How infectious is HPV (genital warts)?

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Dear Dr. Myrtle,

I have recently found bumps on my genital area, which I got checked out. Just by the look of it, the doctor said it’s genital warts. I wasn’t sure if this was correct, but I looked for pictures of genital warts on the Internet and found some that look like my current bumps.

If I do have genital warts, I accept that. But since I have a boyfriend that I care about, I need have some questions.

First, if medication clears up the warts and my partner performs oral sex on me, is he at risk? If I see warts around my boyfriend’s rear, does that mean he has had sex with men? If someone is infected, are they only considered infected when the warts appear, or are they "infected" all the time afterwards?


Your bumps could be HPV (genital warts). Often warts are easily recognizable by healthcare practitioners.

Did your provider do a pap smear? You will need to have monitoring pap smears every six months for the next several years to screen for the presence of early cervical changes that can lead to cervical cancer. Having gental warts doesn’t mean that you will definitely get cervical cancer, but it does increase your risk of cervical cancer. Screening with a pap smear is a very effective way to guide treatment options for you.

Fifty percent of the adult population of the U.S. will have HPV at some point during their adult lives. It’s a really common infection, because it is easy to get and to transfer to someone else.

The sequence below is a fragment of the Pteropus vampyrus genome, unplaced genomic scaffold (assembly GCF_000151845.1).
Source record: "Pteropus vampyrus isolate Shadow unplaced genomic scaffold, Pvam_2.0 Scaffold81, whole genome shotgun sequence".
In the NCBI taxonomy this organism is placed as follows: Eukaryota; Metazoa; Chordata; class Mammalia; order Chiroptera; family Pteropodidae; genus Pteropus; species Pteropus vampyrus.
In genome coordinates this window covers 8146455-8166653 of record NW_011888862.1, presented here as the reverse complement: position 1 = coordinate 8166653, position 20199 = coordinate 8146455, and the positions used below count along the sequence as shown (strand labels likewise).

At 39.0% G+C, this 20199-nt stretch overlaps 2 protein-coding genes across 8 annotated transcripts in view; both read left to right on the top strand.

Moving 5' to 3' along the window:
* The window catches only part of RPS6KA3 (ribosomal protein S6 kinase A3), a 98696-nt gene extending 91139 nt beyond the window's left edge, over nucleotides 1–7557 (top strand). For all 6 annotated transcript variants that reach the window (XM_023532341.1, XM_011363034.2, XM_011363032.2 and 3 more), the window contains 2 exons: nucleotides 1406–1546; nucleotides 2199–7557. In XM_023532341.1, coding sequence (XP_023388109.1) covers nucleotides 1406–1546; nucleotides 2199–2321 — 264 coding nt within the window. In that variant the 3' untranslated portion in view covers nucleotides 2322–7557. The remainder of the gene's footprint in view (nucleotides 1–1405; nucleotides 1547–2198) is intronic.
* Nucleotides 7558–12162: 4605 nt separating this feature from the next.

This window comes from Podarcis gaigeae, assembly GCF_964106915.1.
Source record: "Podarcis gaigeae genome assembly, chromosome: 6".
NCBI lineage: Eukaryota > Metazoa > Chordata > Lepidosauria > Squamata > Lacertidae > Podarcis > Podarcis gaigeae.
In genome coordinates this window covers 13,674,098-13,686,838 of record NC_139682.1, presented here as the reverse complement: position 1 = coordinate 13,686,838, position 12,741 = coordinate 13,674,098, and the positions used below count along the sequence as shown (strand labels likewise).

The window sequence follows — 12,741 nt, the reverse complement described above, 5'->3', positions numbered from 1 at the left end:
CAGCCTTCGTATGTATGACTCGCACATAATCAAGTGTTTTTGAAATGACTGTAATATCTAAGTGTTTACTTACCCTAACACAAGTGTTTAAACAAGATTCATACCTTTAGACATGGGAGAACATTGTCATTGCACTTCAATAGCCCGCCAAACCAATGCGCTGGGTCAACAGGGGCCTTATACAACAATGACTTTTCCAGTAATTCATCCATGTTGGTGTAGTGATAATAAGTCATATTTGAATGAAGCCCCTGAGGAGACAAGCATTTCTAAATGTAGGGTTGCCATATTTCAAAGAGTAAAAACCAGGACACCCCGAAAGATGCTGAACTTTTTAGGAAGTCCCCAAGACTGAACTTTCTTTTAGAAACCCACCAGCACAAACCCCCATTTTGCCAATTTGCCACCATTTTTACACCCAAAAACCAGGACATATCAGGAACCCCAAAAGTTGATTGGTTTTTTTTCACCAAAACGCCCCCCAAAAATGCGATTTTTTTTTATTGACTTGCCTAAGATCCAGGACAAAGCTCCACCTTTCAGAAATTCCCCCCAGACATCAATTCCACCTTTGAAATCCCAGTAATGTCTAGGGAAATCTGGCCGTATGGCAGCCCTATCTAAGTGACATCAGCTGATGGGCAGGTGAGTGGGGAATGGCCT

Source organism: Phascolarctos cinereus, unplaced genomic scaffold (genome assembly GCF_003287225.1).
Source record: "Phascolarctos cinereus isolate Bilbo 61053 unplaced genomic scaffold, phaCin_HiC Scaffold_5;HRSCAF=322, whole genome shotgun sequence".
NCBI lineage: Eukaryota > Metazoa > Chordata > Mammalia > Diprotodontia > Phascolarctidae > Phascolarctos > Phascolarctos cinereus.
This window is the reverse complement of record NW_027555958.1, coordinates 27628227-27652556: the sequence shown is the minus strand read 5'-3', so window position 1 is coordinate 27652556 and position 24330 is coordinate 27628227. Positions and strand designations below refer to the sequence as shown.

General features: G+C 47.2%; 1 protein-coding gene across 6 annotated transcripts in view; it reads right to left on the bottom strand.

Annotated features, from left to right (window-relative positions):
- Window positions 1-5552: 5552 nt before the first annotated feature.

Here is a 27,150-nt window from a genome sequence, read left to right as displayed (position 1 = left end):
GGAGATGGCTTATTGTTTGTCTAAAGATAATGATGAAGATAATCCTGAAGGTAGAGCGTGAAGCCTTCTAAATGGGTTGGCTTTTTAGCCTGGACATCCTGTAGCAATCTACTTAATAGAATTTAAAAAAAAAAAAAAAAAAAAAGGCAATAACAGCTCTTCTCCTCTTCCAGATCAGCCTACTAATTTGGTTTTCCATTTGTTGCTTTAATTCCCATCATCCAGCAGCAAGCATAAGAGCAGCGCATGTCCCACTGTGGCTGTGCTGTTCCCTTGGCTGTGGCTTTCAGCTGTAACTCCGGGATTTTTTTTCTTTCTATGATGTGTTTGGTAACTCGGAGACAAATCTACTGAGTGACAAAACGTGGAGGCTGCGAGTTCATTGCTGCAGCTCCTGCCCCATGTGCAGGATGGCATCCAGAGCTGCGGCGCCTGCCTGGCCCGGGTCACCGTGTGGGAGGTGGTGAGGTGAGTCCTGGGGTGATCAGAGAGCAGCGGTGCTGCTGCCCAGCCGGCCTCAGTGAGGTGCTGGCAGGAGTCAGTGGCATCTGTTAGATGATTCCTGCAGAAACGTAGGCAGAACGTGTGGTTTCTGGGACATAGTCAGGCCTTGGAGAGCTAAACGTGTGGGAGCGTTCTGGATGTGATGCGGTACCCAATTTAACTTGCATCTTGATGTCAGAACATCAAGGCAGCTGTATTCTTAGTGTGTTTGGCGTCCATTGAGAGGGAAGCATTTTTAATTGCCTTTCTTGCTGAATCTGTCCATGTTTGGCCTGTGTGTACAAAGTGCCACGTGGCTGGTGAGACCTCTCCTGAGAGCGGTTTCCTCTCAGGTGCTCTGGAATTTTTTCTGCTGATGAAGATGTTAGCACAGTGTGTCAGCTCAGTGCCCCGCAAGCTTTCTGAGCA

Yes, you can clear the warts through medication, but not all healthcare providers know this. Some will cut the warts off instead. (I personally suggest the medication route if you have health insurance.)

If you are treated and you have no visible warts, you could still transmit HPV to a partner. Why? Well, it’s really easy to infect the cells next to the treated cells, so even though you cured the first set of cells, you may have an infection that you can’t yet see in the cells next to them. Genital warts/HPV is transferred from one person to another through skin-to-skin contact. Your sexual partner(s) can get HPV/warts in their mouth (especially on the vocal cords/voice box) through unprotected oral sex with someone who has HPV on their genitals. The risk of getting them is less if you have been through treatment and have negative pap smears, but your risk of giving warts to him will not be zero.

"...If I see warts around my boyfriend's rear, does that mean he has had sex with men?"

Great question, and no, it does not mean that he has ever had sex with men. It means that he has had contact with someone who was infected with warts.

So, how did your partner get warts around his anus? He could have touched a partner who had HPV, then touched himself and transferred the infection to a different part of himself; he could have had sex with someone who had warts; or yes, he could have engaged in anal play with a man. I wouldn’t make any assumptions. You’d have to ask, and he’d have to say to know for sure.